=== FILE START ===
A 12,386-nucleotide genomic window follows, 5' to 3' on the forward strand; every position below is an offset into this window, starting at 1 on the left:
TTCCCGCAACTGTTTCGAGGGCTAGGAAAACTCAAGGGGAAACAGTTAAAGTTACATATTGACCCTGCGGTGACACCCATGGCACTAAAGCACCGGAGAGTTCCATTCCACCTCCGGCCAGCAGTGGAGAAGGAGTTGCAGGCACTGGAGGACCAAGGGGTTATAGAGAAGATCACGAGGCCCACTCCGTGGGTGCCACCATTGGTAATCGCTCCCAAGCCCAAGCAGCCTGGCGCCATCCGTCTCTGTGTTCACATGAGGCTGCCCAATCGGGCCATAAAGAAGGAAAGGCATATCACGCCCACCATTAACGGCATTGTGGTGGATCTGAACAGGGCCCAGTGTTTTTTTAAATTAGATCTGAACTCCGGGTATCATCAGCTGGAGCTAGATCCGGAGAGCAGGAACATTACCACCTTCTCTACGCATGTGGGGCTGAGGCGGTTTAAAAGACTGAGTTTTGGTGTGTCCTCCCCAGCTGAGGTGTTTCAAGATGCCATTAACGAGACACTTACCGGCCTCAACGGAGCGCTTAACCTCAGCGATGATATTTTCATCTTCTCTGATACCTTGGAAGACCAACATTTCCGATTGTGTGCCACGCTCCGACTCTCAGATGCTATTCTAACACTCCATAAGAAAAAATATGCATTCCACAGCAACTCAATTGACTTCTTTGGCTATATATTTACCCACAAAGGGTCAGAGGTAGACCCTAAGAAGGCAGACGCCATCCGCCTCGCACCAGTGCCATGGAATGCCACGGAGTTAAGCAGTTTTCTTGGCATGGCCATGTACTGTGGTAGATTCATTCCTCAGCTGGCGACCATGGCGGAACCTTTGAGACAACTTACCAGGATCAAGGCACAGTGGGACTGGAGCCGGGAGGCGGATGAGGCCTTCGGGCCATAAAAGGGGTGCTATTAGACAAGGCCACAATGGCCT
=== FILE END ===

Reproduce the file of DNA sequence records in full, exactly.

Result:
A 12,386-nucleotide genomic window follows, 5' to 3' on the forward strand; every position below is an offset into this window, starting at 1 on the left:
TTCCCGCAACTGTTTCGAGGGCTAGGAAAACTCAAGGGGAAACAGTTAAAGTTACATATTGACCCTGCGGTGACACCCATGGCACTAAAGCACCGGAGAGTTCCATTCCACCTCCGGCCAGCAGTGGAGAAGGAGTTGCAGGCACTGGAGGACCAAGGGGTTATAGAGAAGATCACGAGGCCCACTCCGTGGGTGCCACCATTGGTAATCGCTCCCAAGCCCAAGCAGCCTGGCGCCATCCGTCTCTGTGTTCACATGAGGCTGCCCAATCGGGCCATAAAGAAGGAAAGGCATATCACGCCCACCATTAACGGCATTGTGGTGGATCTGAACAGGGCCCAGTGTTTTTTTAAATTAGATCTGAACTCCGGGTATCATCAGCTGGAGCTAGATCCGGAGAGCAGGAACATTACCACCTTCTCTACGCATGTGGGGCTGAGGCGGTTTAAAAGACTGAGTTTTGGTGTGTCCTCCCCAGCTGAGGTGTTTCAAGATGCCATTAACGAGACACTTACCGGCCTCAACGGAGCGCTTAACCTCAGCGATGATATTTTCATCTTCTCTGATACCTTGGAAGACCAACATTTCCGATTGTGTGCCACGCTCCGACTCTCAGATGCTATTCTAACACTCCATAAGAAAAAATATGCATTCCACAGCAACTCAATTGACTTCTTTGGCTATATATTTACCCACAAAGGGTCAGAGGTAGACCCTAAGAAGGCAGACGCCATCCGCCTCGCACCAGTGCCATGGAATGCCACGGAGTTAAGCAGTTTTCTTGGCATGGCCATGTACTGTGGTAGATTCATTCCTCAGCTGGCGACCATGGCGGAACCTTTGAGACAACTTACCAGGATCAAGGCACAGTGGGACTGGAGCCGGGAGGCGGATGAGGCCTTCGGGCCATAAAAGGGGTGCTATTAGACAAGGCCACAATGGCCT